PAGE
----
Several studies suggested that frequent eating may increase colon cancer risk. To further clarify this issue, a case-control study was carried out in sir areas of Italy on 1,225 incident cases <75 years of age with histologically confirmed colon cancer and 4,154 control subjects. The controls were hospitalized for acute nonneoplastic conditions unrelated to long-term dietary modifications. After allowance Sor education, physical activity, intake of vegetables, and major energy sources, there was a trend of increasing risk: with increasing eating frequency (adds ratio for greater than or equal to 4 vs. less than or equal to 2 daily meals = 1.24). Coffee intake, which was inversely associated with cancer risk, exerted a modification effect, with an adds ratio of 1.89 Sar frequent eaters who drank Sewer than two cups of coffee per day. Frequent eating increases, whereas high coffee intake decreases the excretion of bile acids, which are suspected to be carcinogenic to the colon. Thus, it is conceivable that frequent coffee intake may counter-balance the effect of frequent eating.

Meal frequency and coffee intake in colon cancer

Negri E;
1998

Abstract

Several studies suggested that frequent eating may increase colon cancer risk. To further clarify this issue, a case-control study was carried out in sir areas of Italy on 1,225 incident cases <75 years of age with histologically confirmed colon cancer and 4,154 control subjects. The controls were hospitalized for acute nonneoplastic conditions unrelated to long-term dietary modifications. After allowance Sor education, physical activity, intake of vegetables, and major energy sources, there was a trend of increasing risk: with increasing eating frequency (adds ratio for greater than or equal to 4 vs. less than or equal to 2 daily meals = 1.24). Coffee intake, which was inversely associated with cancer risk, exerted a modification effect, with an adds ratio of 1.89 Sar frequent eaters who drank Sewer than two cups of coffee per day. Frequent eating increases, whereas high coffee intake decreases the excretion of bile acids, which are suspected to be carcinogenic to the colon. Thus, it is conceivable that frequent coffee intake may counter-balance the effect of frequent eating.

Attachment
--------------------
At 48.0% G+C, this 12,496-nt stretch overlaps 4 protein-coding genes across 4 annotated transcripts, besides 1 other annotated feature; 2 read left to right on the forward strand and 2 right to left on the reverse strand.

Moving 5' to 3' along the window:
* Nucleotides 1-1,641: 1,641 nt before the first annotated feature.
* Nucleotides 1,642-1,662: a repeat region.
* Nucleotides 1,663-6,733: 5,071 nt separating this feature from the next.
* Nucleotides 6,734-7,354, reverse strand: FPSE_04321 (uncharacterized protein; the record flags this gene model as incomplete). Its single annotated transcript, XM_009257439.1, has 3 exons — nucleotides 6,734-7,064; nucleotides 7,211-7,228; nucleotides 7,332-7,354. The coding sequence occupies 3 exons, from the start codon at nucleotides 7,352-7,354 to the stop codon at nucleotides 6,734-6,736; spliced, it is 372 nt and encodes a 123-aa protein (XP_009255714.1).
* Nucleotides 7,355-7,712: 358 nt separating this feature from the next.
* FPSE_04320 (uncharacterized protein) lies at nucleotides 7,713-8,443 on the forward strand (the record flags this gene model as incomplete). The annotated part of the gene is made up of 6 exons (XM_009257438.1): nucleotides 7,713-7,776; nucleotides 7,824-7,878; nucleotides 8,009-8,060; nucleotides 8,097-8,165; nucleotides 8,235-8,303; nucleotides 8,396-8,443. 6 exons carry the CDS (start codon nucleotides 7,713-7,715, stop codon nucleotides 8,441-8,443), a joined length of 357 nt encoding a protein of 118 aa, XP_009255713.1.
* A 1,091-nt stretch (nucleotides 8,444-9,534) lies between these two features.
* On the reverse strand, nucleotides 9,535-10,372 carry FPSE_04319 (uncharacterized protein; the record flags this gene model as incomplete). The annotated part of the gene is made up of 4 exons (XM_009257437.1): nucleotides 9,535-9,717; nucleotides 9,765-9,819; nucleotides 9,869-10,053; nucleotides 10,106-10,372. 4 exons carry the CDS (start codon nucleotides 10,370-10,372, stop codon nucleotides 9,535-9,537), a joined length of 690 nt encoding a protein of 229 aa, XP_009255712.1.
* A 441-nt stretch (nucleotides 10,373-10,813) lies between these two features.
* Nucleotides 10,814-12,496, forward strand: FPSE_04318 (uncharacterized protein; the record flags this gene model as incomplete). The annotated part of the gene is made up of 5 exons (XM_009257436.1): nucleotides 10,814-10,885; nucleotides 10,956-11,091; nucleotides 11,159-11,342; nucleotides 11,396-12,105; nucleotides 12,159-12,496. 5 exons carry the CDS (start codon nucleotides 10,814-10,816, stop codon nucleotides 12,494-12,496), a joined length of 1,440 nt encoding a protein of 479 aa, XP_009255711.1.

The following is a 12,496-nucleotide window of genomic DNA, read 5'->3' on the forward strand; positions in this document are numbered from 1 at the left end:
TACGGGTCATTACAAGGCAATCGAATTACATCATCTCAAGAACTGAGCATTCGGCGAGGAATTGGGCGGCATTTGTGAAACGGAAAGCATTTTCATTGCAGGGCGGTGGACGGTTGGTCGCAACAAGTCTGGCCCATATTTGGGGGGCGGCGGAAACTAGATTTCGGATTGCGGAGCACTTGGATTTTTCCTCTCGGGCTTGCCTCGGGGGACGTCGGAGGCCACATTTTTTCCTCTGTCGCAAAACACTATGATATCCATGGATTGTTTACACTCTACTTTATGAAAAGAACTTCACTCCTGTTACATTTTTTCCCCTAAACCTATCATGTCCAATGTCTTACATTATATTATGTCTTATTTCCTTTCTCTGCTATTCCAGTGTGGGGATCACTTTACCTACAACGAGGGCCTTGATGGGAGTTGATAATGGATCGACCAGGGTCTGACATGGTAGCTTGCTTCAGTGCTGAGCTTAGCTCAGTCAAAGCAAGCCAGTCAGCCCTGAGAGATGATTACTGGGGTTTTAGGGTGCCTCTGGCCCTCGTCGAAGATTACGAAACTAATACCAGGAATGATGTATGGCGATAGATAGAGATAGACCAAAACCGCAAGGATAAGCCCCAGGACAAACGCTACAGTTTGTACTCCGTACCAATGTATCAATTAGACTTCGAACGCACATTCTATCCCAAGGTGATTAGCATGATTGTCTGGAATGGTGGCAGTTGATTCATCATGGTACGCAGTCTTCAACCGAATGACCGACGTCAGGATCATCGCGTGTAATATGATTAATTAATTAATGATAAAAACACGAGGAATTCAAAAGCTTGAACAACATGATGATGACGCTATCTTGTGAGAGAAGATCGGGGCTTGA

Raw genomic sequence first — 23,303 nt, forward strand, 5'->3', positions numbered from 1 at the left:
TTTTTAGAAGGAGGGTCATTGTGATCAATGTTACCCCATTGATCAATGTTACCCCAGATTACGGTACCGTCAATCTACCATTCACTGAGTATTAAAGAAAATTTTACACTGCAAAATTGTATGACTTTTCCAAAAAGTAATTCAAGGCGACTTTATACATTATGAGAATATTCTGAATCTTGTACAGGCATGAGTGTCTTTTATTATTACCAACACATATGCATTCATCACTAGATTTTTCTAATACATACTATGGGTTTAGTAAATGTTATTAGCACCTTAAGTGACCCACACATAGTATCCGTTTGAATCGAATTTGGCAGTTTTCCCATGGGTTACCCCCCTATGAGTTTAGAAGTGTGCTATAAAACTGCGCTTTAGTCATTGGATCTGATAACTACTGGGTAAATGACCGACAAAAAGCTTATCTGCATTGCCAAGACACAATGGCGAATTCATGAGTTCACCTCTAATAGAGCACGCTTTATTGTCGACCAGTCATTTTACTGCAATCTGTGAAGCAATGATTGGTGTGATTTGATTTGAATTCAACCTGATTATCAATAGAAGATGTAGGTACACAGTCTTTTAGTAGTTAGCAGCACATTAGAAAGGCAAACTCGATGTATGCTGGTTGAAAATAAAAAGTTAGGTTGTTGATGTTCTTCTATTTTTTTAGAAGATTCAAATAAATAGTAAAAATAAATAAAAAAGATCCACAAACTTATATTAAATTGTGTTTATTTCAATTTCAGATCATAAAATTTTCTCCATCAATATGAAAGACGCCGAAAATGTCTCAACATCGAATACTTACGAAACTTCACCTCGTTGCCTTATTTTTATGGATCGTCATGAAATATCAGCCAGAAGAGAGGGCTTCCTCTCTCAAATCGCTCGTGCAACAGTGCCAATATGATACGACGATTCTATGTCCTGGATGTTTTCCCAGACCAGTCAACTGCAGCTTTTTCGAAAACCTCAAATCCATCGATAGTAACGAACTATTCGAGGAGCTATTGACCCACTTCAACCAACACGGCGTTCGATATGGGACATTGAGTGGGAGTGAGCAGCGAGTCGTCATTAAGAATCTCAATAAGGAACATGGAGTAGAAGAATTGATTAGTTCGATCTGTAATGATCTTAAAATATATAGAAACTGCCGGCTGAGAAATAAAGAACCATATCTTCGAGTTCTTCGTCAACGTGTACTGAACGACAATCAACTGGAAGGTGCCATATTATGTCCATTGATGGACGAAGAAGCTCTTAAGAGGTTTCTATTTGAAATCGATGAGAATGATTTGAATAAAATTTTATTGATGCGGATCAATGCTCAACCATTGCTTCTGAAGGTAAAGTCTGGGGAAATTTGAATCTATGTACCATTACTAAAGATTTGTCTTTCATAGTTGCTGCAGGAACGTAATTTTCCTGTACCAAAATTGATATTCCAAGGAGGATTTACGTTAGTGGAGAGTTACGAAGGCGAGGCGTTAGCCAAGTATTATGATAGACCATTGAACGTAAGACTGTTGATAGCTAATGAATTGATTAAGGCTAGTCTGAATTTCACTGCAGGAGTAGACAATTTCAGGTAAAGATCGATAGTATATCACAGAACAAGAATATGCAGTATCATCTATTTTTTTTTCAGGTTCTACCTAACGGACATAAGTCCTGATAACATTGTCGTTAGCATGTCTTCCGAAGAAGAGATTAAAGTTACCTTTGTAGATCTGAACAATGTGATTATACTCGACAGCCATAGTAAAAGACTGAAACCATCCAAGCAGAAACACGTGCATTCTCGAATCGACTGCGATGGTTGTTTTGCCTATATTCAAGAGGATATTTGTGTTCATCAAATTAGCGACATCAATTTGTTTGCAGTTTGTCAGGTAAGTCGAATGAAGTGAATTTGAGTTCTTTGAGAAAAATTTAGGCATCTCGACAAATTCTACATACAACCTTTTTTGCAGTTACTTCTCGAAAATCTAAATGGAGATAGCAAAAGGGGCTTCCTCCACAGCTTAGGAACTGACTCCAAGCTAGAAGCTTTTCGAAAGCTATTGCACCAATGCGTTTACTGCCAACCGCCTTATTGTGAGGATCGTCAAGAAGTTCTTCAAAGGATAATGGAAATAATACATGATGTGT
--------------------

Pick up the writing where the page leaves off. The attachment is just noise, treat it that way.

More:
Favero A; Franceschi S; La Vecchia C; Negri E; Conti E; Montella M
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Utilizza questo identificativo per citare o creare un link a questo documento: https://hdl.handle.net/11585/865786
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